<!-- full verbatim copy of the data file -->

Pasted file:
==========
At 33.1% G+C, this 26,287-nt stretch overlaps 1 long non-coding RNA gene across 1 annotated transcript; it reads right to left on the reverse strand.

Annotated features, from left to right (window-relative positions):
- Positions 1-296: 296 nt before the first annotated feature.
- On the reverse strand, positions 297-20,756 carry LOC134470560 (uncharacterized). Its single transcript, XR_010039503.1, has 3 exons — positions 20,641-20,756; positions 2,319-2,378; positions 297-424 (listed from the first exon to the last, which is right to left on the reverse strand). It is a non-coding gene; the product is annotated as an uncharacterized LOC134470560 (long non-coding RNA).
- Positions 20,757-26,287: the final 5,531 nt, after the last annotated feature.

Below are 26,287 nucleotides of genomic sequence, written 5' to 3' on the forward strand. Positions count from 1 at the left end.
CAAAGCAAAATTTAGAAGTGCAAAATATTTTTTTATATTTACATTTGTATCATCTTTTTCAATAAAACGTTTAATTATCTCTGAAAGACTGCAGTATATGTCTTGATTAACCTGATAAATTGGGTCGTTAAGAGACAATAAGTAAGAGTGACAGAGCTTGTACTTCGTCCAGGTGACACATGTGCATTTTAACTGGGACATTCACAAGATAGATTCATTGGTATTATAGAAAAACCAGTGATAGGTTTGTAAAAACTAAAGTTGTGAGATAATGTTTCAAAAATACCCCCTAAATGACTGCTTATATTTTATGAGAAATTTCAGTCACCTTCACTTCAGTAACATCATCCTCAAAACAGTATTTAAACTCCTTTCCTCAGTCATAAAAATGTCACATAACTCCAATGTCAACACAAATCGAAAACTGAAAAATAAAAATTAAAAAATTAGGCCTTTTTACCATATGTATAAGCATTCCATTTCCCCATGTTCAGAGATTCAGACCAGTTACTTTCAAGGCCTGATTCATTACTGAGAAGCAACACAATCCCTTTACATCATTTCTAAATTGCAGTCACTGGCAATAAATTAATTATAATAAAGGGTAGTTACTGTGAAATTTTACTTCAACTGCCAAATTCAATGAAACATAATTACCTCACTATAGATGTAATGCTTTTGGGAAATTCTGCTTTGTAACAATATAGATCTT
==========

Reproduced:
At 33.1% G+C, this 26,287-nt stretch overlaps 1 long non-coding RNA gene across 1 annotated transcript; it reads right to left on the reverse strand.

Annotated features, from left to right (window-relative positions):
- Positions 1-296: 296 nt before the first annotated feature.
- On the reverse strand, positions 297-20,756 carry LOC134470560 (uncharacterized). Its single transcript, XR_010039503.1, has 3 exons — positions 20,641-20,756; positions 2,319-2,378; positions 297-424 (listed from the first exon to the last, which is right to left on the reverse strand). It is a non-coding gene; the product is annotated as an uncharacterized LOC134470560 (long non-coding RNA).
- Positions 20,757-26,287: the final 5,531 nt, after the last annotated feature.

Below are 26,287 nucleotides of genomic sequence, written 5' to 3' on the forward strand. Positions count from 1 at the left end.
CAAAGCAAAATTTAGAAGTGCAAAATATTTTTTTATATTTACATTTGTATCATCTTTTTCAATAAAACGTTTAATTATCTCTGAAAGACTGCAGTATATGTCTTGATTAACCTGATAAATTGGGTCGTTAAGAGACAATAAGTAAGAGTGACAGAGCTTGTACTTCGTCCAGGTGACACATGTGCATTTTAACTGGGACATTCACAAGATAGATTCATTGGTATTATAGAAAAACCAGTGATAGGTTTGTAAAAACTAAAGTTGTGAGATAATGTTTCAAAAATACCCCCTAAATGACTGCTTATATTTTATGAGAAATTTCAGTCACCTTCACTTCAGTAACATCATCCTCAAAACAGTATTTAAACTCCTTTCCTCAGTCATAAAAATGTCACATAACTCCAATGTCAACACAAATCGAAAACTGAAAAATAAAAATTAAAAAATTAGGCCTTTTTACCATATGTATAAGCATTCCATTTCCCCATGTTCAGAGATTCAGACCAGTTACTTTCAAGGCCTGATTCATTACTGAGAAGCAACACAATCCCTTTACATCATTTCTAAATTGCAGTCACTGGCAATAAATTAATTATAATAAAGGGTAGTTACTGTGAAATTTTACTTCAACTGCCAAATTCAATGAAACATAATTACCTCACTATAGATGTAATGCTTTTGGGAAATTCTGCTTTGTAACAATATAGATCTT